|Stingray Convertible 3LT||6.2-liter V8 Gas Engine||TBC||Rear wheel drive||$55,330||$59,495|
|Stingray Convertible 2LT||6.2-liter V8 Gas Engine||TBC||Rear wheel drive||$55,330||$59,495|
|Stingray Convertible 1LT||6.2-liter V8 Gas Engine||TBC||Rear wheel drive||$55,330||$59,495|
While the Corvette Z06 dines on exotic supercars, at the other end of the spectrum the Stingray is an entry-level alternative that competes against the Jaguar F-Type and Porsche 911 Carrera, but at a fraction of the price. The 7th generation Corvette would like to be all things to all people – the comprehensive American sports car – but without the chassis underpinning the Z06, there’s the potential that it may lack that sparkle that makes the top model ‘vettes so special. The open top convertible may soften that still, but it offers a lifestyle alternative – after all, not everybody wants who buys a sports car wants something hardcore.
Up to speeds of 30mph, at the press of a button, the powered soft-top can be operated to open up a new world of head room even the targa-topped coupe can’t afford. The soft-top and its mechanisms occupy some trunk space when stowed, reducing trunk volume to 10 cubic feet. But the comfort of open-top motoring is alluring, and the standard 8-way power adjustable magnesium-skeleton GT bucket seats are comfortable for day to day use and long distance driving. Those seeking extra support can opt for Competition Sport buckets.
Most of the materials in the cabin are impressive in their quality though feel less solidly put together than German sports car counterparts. There are a few places with cheaper trim elements that rob the Stingray of a quality feel, but the rest of the package makes up for that. Standard, there’s an 8-inch MyLink touch screen infotainment system – navigation is optional – as well as dual-zone climate control.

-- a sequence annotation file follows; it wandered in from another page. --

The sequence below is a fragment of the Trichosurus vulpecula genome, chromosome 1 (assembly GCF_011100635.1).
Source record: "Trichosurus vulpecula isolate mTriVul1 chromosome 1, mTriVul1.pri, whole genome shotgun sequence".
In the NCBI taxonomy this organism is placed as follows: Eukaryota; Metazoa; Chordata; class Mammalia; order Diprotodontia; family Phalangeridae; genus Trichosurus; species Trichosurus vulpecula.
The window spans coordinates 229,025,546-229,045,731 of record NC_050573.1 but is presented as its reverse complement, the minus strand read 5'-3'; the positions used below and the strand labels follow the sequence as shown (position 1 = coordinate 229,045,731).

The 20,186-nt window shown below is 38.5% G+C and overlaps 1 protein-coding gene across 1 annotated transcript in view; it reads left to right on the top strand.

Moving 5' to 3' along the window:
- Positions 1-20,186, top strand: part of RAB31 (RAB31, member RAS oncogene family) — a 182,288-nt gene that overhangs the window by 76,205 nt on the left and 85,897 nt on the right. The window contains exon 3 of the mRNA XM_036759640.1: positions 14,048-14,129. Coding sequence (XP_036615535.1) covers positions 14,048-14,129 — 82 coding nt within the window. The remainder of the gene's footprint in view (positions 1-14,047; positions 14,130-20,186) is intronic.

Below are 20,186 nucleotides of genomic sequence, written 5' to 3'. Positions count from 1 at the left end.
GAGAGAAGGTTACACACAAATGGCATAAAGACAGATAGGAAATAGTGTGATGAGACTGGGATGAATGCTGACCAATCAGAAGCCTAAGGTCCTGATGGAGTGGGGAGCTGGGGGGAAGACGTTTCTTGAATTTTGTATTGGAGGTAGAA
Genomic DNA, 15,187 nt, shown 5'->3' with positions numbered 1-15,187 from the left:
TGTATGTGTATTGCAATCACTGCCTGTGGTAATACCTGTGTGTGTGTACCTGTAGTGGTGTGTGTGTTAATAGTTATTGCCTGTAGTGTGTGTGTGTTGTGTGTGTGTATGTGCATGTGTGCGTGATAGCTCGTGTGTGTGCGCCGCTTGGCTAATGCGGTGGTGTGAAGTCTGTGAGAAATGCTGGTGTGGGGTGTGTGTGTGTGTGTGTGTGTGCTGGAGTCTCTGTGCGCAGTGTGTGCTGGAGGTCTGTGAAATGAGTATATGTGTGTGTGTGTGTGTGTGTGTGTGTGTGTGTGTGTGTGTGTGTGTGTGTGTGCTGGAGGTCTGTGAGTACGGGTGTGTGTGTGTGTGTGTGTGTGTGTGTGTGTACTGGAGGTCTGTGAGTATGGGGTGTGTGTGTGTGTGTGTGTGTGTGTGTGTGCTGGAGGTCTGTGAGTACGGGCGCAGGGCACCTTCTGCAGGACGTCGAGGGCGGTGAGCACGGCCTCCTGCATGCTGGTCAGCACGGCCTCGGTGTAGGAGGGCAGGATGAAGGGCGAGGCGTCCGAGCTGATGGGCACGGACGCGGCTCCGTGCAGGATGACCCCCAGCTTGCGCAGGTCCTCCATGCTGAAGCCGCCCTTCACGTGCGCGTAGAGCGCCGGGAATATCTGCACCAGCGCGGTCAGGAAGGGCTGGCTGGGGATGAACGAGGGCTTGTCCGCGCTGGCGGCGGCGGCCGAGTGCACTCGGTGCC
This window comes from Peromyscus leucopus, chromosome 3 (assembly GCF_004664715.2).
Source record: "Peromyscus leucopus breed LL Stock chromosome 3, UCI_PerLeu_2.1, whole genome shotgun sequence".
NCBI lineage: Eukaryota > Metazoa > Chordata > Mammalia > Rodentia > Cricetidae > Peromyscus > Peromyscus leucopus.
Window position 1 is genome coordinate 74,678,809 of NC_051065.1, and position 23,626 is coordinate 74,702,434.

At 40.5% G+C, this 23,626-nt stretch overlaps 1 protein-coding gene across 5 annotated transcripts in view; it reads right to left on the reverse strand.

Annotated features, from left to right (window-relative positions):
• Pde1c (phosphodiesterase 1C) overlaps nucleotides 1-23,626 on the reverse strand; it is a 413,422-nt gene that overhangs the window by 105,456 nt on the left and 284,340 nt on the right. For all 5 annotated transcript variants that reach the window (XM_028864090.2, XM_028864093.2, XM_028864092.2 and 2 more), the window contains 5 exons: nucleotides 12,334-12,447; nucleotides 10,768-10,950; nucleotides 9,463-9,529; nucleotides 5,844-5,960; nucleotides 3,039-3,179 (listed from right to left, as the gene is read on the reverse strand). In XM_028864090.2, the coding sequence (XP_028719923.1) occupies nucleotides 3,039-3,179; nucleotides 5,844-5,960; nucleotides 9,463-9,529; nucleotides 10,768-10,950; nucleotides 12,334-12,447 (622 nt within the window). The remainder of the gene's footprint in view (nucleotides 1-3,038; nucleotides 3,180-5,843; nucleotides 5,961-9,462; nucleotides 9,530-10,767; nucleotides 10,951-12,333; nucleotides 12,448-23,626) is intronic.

Standard Stingray trims don’t feature Chevrolet’s magnetorheological adaptive damping – that’s optional, or available on the Z51 Performance Package. It’s a worthwhile option to select, as without it the ride lacks the suppleness afforded with it, and on smoother surfaces under hard cornering there’s more body roll than is comfortable – though that’s also partly due to the convertible’s reduced rigidity. Drive the convertible at a maximum of eight tenths and there’s the sweet spot. Handling is sharp and precise, and the electric power steering responds accurately, albeit without much feel. Standard Brembo brakes also offer impressive performance, with consistent stopping power and resistance to brake fade.
The Z51 Performance package adds adaptive damping for improved comfort and handling, more powerful brakes, and performance suspension – enough to make it a keener driver’s car. The Z51 pack also includes an electronic limited slip differential – which tightens up the rear end and vastly improves handling characteristics.
Being the littlest Corvette doesn’t mean much compromise – no less than 8 cylinders will do for a ‘Vette. The front mounted 6.2-liter LT1 V8 generates 455 horsepower and 460 lb-ft of torque in standard trim. Opt for the performance exhaust (standard on the Z51 package) and outputs take a bump to 460hp and 465 lb-ft. Rear wheel drive is the default drivetrain, mated to either a 7-speed manual gearbox with rev-matching function, or an 8-speed automatic with gearshift paddles. When equipped with the Z51 Performance Package and auto ‘box, the Stingray shoots from 0-60mph in 3.7 seconds.
3 trim lines exist for the Corvette Stingray, LT1, LT2, and LT3, and all can be had with the Z51 package. The base LT1 gets staggered 19- and 20-inch alloy wheels, an 8-inch touch screen, and cruise control. The LT2 adds a heads-up display, heated and ventilated seats, and 10 speakers, while the LT3 adds navigation, a performance data recorder, and a leather wrapped interior. The Z51 Performance Package adds a performance exhaust, improved brakes, and performance suspension. The Stingray Convertible’s safety features include ABS brakes, stability control, and traction control as well as optional curb-view cameras.
It doesn’t have the handling prowess and chassis stability of the Grand Sport or Z06, but the Corvette Stingray Convertible can still be a half-brilliant driving tool. Open top driving need not compromise the handling experience – and to that end we recommend the Z51 Performance Package and adaptive dampers.